Somehow it’s even worse though, getting the paycheck for serving whiskey to old men at 10 o’clock in the morning. Listening to them talk about their gout. Their bad shoulders. Leaving him the change from a round of three drinks that works out to about 60 cents a service.
He looks at the coins in the jar, almost always exclusively coins, and swears when he gets home he’s going to send out more resumes. But then he parks his car that the AC doesn’t work in any more, and he’s tired and his feet hurt and he knows he’s going to have to go back the next morning. Catch his dad looking at him like this wasn’t the way he had intended things to go. And so he winds up using his computer instead to refresh Facebook and look at people more successful than he is.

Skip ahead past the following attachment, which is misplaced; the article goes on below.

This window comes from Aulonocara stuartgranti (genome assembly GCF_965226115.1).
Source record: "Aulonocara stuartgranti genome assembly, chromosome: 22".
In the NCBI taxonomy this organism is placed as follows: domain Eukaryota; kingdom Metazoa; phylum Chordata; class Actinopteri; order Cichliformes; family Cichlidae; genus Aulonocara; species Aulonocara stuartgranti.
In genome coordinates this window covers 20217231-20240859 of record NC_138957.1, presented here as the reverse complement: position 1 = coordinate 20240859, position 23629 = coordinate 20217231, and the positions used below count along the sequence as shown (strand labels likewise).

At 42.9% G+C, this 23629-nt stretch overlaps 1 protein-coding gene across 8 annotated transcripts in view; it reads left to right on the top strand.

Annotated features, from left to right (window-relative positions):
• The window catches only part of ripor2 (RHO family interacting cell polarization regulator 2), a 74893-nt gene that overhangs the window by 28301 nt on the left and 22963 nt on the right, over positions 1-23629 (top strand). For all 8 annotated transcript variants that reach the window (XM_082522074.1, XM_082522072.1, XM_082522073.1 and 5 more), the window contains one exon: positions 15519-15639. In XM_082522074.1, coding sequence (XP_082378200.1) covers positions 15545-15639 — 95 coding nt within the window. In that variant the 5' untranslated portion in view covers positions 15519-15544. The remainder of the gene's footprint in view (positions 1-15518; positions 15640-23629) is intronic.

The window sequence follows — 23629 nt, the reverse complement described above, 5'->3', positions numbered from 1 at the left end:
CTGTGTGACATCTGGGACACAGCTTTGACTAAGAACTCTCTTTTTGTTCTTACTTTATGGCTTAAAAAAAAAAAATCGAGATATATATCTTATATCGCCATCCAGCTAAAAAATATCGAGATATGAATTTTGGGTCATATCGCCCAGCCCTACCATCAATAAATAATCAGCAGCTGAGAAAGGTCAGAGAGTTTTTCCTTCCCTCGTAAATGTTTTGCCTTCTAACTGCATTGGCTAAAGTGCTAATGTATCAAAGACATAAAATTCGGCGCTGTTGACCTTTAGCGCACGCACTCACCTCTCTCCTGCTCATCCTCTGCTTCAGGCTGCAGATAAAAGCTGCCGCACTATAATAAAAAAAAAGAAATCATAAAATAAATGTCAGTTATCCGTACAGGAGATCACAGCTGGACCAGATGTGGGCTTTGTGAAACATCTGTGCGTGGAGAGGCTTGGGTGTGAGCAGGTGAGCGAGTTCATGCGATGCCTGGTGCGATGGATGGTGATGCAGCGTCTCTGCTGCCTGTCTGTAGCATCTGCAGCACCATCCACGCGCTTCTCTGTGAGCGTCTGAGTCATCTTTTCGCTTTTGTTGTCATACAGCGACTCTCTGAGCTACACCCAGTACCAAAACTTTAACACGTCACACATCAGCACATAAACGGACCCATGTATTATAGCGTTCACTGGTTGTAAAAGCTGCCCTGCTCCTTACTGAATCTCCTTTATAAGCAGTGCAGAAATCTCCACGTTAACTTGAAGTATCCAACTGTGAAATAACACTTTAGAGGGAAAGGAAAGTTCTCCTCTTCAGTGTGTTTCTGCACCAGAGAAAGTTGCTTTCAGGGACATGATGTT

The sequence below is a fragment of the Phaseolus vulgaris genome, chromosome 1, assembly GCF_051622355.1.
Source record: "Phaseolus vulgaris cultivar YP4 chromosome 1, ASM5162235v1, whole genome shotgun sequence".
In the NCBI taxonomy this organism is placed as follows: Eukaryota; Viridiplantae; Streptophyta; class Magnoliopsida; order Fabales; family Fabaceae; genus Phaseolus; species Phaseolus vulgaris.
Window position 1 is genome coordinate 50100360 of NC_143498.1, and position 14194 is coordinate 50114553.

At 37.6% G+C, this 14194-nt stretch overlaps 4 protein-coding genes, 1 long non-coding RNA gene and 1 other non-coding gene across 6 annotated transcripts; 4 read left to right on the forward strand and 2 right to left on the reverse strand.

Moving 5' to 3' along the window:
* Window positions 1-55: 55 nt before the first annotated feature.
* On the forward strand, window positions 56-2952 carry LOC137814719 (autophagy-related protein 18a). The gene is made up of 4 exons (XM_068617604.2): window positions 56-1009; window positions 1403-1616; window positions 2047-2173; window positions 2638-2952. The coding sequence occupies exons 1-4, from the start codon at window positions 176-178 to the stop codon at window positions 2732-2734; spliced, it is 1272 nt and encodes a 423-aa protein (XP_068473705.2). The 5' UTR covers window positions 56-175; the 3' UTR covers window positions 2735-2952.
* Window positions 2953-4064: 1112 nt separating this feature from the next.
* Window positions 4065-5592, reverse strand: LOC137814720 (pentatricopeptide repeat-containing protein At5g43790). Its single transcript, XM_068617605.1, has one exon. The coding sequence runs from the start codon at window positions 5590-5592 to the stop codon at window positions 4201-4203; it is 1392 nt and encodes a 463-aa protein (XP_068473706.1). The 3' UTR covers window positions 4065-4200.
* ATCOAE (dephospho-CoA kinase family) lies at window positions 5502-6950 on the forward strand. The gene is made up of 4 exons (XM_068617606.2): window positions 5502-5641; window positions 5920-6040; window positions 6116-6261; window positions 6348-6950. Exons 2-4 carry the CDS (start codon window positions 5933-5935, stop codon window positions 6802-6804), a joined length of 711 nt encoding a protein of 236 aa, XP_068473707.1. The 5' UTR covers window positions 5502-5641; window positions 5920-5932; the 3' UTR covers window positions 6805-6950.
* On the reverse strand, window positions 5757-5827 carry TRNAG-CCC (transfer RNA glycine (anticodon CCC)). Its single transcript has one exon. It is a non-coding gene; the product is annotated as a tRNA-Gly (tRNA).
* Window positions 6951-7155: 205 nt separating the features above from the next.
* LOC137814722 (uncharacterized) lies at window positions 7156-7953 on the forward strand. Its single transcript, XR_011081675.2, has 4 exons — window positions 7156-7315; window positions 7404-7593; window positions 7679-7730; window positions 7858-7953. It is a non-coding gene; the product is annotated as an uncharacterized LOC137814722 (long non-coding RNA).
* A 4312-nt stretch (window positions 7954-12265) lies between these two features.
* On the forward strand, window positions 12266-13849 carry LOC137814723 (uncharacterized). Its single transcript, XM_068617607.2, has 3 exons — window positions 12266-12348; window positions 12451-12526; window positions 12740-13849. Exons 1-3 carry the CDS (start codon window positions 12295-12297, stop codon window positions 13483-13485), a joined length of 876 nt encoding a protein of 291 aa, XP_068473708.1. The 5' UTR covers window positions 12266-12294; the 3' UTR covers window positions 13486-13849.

And he gets angry, in that misdirected kind of way, where he hates Jeremy for having a girlfriend, and the fact that Veronica goes to Happy Hours with her coworkers. Travis doesn’t even know if he’s ever going to be able to go into a bar and feel happiness again. Which he knows isn’t Veronica’s fault, or his mom’s, or anyone’s really but his, but it’s easier to just be mad and blame the universe.
Which is what he’s doing on a Tuesday, the week stretching out ahead of him long and empty, all the worse because there was cake here this morning and now there’s not. He sighs, staring at the crumbs still stuck to the plate at the bottom of the sink.
“Hey, Travis!” Laurie calls to him from the living room where she’s painting her nails over a stack of files. “How was your day?”